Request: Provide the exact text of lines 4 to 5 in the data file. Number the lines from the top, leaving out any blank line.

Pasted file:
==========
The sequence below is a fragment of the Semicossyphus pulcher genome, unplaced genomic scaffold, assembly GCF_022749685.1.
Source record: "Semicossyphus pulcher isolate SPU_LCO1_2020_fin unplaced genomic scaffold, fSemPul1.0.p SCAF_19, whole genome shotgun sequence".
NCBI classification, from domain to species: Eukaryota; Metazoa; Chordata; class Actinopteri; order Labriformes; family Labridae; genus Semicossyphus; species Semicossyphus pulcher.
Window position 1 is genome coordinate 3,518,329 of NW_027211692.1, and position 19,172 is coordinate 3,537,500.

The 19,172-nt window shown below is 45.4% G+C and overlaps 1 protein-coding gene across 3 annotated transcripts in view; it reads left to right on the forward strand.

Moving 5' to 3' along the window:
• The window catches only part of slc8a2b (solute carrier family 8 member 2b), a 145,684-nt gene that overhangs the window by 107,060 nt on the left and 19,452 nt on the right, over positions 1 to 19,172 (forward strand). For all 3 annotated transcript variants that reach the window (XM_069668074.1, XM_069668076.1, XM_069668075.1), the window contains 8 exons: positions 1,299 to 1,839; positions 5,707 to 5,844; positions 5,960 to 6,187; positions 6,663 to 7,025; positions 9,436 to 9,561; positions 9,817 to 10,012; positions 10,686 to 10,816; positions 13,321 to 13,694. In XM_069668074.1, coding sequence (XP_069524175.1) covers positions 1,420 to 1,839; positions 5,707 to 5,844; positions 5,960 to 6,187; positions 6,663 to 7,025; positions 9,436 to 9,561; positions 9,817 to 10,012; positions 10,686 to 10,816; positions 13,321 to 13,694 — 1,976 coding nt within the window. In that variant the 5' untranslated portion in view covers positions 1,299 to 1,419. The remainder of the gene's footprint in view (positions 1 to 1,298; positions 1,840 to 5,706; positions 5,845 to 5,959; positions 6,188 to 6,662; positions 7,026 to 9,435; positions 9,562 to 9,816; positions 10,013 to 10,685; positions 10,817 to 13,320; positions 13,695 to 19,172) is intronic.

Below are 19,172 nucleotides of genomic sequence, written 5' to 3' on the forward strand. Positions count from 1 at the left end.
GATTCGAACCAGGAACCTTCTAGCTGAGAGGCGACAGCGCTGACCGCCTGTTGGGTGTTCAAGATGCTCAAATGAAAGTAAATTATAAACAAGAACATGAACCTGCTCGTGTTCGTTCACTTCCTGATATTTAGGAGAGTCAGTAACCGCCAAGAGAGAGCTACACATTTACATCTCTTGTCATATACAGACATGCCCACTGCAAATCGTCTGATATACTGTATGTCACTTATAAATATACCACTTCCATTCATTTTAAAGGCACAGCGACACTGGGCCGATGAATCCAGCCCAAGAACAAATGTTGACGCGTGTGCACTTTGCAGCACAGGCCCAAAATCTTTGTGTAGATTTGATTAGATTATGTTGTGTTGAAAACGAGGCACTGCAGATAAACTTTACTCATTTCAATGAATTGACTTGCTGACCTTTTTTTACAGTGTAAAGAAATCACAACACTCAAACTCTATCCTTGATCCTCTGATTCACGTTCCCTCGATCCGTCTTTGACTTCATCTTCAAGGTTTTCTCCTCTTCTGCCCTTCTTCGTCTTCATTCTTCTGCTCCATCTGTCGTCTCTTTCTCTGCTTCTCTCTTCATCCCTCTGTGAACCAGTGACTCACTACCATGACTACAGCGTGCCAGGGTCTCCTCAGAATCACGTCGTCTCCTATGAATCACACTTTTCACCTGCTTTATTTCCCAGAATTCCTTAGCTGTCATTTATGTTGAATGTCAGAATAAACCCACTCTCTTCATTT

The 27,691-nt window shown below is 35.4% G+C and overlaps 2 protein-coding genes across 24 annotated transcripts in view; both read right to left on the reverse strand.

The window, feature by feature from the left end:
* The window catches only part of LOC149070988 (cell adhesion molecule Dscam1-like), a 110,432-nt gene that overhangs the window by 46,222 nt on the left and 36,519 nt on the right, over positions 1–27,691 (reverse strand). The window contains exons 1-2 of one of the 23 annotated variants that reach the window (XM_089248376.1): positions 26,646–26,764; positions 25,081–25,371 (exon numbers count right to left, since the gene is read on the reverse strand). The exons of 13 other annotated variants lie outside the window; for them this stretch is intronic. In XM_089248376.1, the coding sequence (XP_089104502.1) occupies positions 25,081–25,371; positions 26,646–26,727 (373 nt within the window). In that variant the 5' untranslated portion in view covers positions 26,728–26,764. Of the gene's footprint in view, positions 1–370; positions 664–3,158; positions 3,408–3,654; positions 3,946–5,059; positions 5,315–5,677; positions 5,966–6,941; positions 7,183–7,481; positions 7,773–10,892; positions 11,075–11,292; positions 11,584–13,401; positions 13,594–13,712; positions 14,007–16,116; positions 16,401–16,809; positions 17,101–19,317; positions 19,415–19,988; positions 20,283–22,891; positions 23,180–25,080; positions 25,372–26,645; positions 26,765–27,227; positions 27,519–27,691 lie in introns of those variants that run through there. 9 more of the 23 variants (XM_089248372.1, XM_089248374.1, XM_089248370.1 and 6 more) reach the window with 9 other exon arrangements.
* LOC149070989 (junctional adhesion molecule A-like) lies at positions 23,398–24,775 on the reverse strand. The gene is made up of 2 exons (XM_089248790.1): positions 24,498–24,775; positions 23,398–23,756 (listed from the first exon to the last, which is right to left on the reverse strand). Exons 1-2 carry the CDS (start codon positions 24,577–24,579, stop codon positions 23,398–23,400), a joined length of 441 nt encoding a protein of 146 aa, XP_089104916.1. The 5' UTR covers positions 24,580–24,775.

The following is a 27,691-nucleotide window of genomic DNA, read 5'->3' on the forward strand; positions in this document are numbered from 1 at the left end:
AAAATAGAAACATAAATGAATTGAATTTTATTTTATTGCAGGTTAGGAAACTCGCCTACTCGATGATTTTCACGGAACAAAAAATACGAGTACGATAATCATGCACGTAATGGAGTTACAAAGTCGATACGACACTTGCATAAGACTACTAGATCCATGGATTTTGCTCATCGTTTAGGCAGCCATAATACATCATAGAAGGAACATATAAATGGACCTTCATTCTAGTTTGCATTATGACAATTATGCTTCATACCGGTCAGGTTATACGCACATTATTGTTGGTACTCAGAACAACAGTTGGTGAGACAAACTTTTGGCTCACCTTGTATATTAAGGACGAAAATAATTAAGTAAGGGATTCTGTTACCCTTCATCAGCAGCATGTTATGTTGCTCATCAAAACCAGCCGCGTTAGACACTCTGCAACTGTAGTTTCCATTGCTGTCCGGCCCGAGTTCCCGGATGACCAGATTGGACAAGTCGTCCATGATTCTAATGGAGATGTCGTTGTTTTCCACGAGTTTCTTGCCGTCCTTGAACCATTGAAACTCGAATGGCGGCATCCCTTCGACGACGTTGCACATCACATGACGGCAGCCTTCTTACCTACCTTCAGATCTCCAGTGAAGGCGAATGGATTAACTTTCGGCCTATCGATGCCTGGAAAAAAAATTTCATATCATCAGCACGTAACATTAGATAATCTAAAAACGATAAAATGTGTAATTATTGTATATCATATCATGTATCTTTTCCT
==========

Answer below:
Window position 1 is genome coordinate 3,518,329 of NW_027211692.1, and position 19,172 is coordinate 3,537,500.

The 19,172-nt window shown below is 45.4% G+C and overlaps 1 protein-coding gene across 3 annotated transcripts in view; it reads left to right on the forward strand.